Even though he mostly kept it to himself, that kind of isolation left its mark and its sting. He was a man who came of age just before the civil rights movement and the dawning of a new kind of racial awareness. His way was the old way: Hold inside the anger and the self-doubt caused by prejudice. Sometimes completely cast those kinds of hard feelings aside. For all the open-hearted joy my dad showed the outside world, all the success he had — he moved to Seattle after college, raised his family and became a noted architect — I came to see that his upbeat exterior masked deep pain. The existential pain of not being seen for his full humanity, of having had to fight for his dignity daily, in small moments and in large. An existential angst that he, like black folks have always done, knew how to hide from the rest of the world.
But whenever I asked about the specific difficulties of that era, my father tended to get quiet and deflect. What was it like, I used to ask, in 1949 or ’50 being the only black player going against a rival school in Pullman, Washington, or Corvallis, Oregon, or the other small, conservative college towns in which the Ducks played? He’d find a way to turn the conversation in another direction.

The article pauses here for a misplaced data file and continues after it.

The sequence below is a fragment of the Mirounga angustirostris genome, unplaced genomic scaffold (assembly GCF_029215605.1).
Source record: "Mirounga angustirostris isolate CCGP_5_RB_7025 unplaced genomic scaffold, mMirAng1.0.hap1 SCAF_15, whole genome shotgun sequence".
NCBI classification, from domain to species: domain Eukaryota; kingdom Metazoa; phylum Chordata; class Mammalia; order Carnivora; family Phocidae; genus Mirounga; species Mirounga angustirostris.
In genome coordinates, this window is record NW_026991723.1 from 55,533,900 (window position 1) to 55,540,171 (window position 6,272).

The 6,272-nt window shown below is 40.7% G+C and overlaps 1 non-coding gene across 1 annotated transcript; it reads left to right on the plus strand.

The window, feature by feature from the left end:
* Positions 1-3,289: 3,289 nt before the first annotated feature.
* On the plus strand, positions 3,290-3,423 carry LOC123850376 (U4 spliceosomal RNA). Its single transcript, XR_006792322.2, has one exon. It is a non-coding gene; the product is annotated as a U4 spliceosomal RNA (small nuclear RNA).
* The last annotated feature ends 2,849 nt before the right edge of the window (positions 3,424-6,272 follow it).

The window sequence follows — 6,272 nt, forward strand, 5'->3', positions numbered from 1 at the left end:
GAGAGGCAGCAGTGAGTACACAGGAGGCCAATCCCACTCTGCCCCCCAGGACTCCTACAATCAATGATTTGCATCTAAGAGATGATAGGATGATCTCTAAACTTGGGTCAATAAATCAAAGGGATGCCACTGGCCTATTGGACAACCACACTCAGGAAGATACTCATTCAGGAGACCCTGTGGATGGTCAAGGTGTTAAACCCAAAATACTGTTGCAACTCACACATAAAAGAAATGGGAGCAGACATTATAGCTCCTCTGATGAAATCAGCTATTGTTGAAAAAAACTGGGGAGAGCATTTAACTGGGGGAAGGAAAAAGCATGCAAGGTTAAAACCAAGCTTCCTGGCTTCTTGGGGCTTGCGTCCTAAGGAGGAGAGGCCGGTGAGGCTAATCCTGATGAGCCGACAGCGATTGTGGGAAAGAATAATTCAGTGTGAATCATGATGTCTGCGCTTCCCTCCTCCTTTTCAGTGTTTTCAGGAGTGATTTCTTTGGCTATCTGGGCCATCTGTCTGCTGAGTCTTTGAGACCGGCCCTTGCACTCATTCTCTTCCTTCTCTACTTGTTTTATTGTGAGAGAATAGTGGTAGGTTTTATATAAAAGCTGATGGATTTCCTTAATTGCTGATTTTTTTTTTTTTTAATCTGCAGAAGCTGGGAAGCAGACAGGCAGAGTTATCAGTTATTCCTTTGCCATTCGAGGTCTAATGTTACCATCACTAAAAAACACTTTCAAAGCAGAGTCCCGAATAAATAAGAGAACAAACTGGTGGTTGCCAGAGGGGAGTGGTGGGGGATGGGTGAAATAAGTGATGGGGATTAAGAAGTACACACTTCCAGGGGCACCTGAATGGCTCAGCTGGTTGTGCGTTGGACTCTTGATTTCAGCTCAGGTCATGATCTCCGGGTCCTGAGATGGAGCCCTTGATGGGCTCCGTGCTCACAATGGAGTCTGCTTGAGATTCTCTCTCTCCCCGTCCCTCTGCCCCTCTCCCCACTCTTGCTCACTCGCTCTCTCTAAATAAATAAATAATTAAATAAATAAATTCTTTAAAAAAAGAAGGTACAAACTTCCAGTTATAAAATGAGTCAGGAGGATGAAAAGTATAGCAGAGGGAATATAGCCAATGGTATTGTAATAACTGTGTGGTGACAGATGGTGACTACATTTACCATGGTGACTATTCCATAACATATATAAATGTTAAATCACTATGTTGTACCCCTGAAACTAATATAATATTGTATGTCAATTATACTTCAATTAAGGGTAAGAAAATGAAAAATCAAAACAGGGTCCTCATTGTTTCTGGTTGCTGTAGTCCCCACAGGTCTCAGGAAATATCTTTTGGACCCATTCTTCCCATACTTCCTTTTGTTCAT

He’d be 86 now. What I’d give to have him here. I’d press him for answers in a way I could never bring myself to do before. I’ve tried to track down surviving teammates. I’ve found out that most have died. The one I did speak with said his memory was dwindling and he simply couldn’t reliably recall specific moments anymore. But he did allow that my father had a remarkable toughness — and a talent for blending in.
That makes sense. But it wasn’t really the basketball team he blended with. Away from the court he didn’t hang out with his teammates much. He got married while still at Oregon. None of his teammates attended the wedding ceremony or reception. Instead of having a lifetime bond, in the decades after his college years he almost never talked to any of them. There wasn’t animosity, but there certainly wasn’t much in the way of brotherly love.